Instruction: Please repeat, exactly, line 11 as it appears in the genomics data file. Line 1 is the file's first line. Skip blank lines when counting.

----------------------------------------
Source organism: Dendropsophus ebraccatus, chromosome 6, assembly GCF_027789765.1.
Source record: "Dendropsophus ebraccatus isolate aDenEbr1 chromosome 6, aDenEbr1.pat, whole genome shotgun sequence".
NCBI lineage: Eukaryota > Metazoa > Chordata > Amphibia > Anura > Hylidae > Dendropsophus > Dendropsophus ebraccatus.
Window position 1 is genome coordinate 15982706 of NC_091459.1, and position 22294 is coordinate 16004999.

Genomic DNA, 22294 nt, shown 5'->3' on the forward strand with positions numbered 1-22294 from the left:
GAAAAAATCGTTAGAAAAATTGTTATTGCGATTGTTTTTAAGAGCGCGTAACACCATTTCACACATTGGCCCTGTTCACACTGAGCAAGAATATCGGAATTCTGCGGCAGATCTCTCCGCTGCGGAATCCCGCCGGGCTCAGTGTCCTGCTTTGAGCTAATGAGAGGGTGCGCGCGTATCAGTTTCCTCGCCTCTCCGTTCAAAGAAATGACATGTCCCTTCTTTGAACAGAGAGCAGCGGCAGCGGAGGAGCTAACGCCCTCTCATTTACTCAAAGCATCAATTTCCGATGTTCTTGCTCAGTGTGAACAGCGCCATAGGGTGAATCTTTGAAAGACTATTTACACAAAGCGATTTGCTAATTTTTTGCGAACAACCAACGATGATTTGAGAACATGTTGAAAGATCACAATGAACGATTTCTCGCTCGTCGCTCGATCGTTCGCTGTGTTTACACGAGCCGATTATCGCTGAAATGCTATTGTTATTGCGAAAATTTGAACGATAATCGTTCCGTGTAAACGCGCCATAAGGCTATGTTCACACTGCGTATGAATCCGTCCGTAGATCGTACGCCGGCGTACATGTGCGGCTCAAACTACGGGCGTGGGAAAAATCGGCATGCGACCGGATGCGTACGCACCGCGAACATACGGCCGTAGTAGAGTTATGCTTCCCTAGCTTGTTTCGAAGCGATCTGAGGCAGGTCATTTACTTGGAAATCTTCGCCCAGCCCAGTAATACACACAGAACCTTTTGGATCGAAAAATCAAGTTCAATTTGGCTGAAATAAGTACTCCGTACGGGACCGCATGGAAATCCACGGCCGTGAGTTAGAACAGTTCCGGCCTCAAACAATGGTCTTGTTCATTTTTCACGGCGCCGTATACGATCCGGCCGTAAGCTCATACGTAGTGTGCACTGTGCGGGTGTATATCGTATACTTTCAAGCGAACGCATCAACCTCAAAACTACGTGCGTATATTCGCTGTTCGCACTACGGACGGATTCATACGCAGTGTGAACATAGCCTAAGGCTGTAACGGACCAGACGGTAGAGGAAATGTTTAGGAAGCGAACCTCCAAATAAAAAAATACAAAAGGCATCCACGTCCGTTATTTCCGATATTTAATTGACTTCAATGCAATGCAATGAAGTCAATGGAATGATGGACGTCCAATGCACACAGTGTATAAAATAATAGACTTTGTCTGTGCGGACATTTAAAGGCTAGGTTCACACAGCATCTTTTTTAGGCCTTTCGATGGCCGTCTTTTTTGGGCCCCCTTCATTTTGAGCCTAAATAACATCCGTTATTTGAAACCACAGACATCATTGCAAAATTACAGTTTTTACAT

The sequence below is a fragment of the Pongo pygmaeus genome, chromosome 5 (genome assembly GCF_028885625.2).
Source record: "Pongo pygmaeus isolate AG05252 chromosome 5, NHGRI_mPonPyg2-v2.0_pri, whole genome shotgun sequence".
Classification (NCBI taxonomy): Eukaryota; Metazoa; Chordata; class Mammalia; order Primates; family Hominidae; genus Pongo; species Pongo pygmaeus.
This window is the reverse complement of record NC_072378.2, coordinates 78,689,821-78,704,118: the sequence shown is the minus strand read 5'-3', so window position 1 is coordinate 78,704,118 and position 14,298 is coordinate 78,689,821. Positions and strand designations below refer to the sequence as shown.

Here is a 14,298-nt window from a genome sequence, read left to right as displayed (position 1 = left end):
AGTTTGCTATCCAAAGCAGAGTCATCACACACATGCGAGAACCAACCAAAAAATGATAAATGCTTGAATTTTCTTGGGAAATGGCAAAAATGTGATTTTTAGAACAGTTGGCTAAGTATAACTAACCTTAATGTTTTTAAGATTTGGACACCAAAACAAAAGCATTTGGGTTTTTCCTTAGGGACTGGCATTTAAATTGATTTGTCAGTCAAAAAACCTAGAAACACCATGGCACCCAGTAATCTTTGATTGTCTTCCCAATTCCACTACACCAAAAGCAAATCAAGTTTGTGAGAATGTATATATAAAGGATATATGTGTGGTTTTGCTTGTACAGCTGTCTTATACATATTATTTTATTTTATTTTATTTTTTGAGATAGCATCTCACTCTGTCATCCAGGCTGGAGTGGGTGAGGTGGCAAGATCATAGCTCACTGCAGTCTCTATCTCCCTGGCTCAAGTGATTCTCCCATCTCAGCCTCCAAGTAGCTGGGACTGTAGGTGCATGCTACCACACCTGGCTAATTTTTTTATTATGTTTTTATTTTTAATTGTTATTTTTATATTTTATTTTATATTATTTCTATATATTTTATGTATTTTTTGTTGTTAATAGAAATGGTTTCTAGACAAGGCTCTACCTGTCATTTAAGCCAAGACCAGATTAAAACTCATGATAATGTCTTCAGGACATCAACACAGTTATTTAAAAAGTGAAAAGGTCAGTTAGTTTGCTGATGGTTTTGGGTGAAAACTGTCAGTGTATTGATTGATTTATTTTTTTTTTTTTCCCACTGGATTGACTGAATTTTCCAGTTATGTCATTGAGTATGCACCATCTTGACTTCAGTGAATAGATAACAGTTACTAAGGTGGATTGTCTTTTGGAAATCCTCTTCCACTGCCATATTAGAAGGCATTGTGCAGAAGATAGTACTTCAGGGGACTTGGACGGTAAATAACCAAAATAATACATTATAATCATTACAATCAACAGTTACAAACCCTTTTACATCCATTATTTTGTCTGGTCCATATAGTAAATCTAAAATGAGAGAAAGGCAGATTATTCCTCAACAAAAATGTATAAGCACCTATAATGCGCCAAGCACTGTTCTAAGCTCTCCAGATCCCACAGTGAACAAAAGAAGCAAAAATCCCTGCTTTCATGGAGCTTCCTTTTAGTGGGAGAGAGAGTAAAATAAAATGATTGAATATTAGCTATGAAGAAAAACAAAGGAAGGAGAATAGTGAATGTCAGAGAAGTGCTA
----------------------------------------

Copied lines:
Here is a 14,298-nt window from a genome sequence, read left to right as displayed (position 1 = left end):